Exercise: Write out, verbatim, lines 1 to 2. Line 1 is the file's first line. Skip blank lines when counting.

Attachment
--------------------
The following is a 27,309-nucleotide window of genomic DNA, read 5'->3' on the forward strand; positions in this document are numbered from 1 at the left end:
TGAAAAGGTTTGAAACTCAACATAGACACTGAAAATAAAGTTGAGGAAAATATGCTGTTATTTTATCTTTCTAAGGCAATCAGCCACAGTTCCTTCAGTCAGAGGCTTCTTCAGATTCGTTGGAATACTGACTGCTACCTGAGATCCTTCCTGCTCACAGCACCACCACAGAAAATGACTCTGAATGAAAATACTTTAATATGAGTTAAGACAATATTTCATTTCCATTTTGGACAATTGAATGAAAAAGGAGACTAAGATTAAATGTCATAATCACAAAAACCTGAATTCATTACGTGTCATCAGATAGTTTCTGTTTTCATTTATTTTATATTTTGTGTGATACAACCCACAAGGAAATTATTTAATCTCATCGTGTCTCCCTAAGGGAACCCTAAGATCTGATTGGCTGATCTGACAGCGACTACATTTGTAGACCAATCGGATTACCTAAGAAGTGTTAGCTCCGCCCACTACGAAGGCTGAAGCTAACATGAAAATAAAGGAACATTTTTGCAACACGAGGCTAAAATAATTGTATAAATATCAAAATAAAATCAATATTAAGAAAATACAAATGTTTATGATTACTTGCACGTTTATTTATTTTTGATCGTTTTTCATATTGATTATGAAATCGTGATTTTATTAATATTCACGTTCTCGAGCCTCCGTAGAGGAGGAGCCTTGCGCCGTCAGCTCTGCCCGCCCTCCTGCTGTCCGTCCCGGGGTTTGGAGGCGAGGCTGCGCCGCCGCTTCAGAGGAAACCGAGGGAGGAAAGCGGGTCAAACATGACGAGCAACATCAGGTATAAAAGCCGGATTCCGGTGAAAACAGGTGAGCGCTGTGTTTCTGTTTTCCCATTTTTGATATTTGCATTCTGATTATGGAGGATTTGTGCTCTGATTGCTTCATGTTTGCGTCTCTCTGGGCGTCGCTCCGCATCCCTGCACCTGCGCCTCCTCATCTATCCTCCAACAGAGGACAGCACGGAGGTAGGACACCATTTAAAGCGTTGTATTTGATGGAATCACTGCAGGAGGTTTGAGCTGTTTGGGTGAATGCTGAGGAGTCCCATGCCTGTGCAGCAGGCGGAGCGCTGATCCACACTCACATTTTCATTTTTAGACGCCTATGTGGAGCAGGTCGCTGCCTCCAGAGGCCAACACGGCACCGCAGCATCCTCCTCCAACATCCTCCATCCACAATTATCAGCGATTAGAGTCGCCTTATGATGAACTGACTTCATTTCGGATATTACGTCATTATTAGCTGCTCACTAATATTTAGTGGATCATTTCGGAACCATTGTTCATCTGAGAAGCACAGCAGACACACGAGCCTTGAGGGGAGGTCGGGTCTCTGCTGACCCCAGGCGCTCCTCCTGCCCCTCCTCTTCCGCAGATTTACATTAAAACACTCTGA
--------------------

The following is a 27,309-nucleotide window of genomic DNA, read 5'->3' on the forward strand; positions in this document are numbered from 1 at the left end:
TGAAAAGGTTTGAAACTCAACATAGACACTGAAAATAAAGTTGAGGAAAATATGCTGTTATTTTATCTTTCTAAGGCAATCAGCCACAGTTCCTTCAGTCAGAGGCTTCTTCAGATTCGTTGGAATACTGACTGCTACCTGAGATCCTTCCTGCTCACAGCACCACCACAGAAAATGACTCTGAATGAAAATACTTTAATATGAGTTAAGACAATATTTCATTTCCATTTTGGACAATTGAATGAAAAAGGAGACTAAGATTAAATGTCATAATCACAAAAACCTGAATTCATTACGTGTCATCAGATAGTTTCTGTTTTCATTTATTTTATATTTTGTGTGATACAACCCACAAGGAAATTATTTAATCTCATCGTGTCTCCCTAAGGGAACCCTAAGATCTGATTGGCTGATCTGACAGCGACTACATTTGTAGACCAATCGGATTACCTAAGAAGTGTTAGCTCCGCCCACTACGAAGGCTGAAGCTAACATGAAAATAAAGGAACATTTTTGCAACACGAGGCTAAAATAATTGTATAAATATCAAAATAAAATCAATATTAAGAAAATACAAATGTTTATGATTACTTGCACGTTTATTTATTTTTGATCGTTTTTCATATTGATTATGAAATCGTGATTTTATTAATATTCACGTTCTCGAGCCTCCGTAGAGGAGGAGCCTTGCGCCGTCAGCTCTGCCCGCCCTCCTGCTGTCCGTCCCGGGGTTTGGAGGCGAGGCTGCGCCGCCGCTTCAGAGGAAACCGAGGGAGGAAAGCGGGTCAAACATGACGAGCAACATCAGGTATAAAAGCCGGATTCCGGTGAAAACAGGTGAGCGCTGTGTTTCTGTTTTCCCATTTTTGATATTTGCATTCTGATTATGGAGGATTTGTGCTCTGATTGCTTCATGTTTGCGTCTCTCTGGGCGTCGCTCCGCATCCCTGCACCTGCGCCTCCTCATCTATCCTCCAACAGAGGACAGCACGGAGGTAGGACACCATTTAAAGCGTTGTATTTGATGGAATCACTGCAGGAGGTTTGAGCTGTTTGGGTGAATGCTGAGGAGTCCCATGCCTGTGCAGCAGGCGGAGCGCTGATCCACACTCACATTTTCATTTTTAGACGCCTATGTGGAGCAGGTCGCTGCCTCCAGAGGCCAACACGGCACCGCAGCATCCTCCTCCAACATCCTCCATCCACAATTATCAGCGATTAGAGTCGCCTTATGATGAACTGACTTCATTTCGGATATTACGTCATTATTAGCTGCTCACTAATATTTAGTGGATCATTTCGGAACCATTGTTCATCTGAGAAGCACAGCAGACACACGAGCCTTGAGGGGAGGTCGGGTCTCTGCTGACCCCAGGCGCTCCTCCTGCCCCTCCTCTTCCGCAGATTTACATTAAAACACTCTGA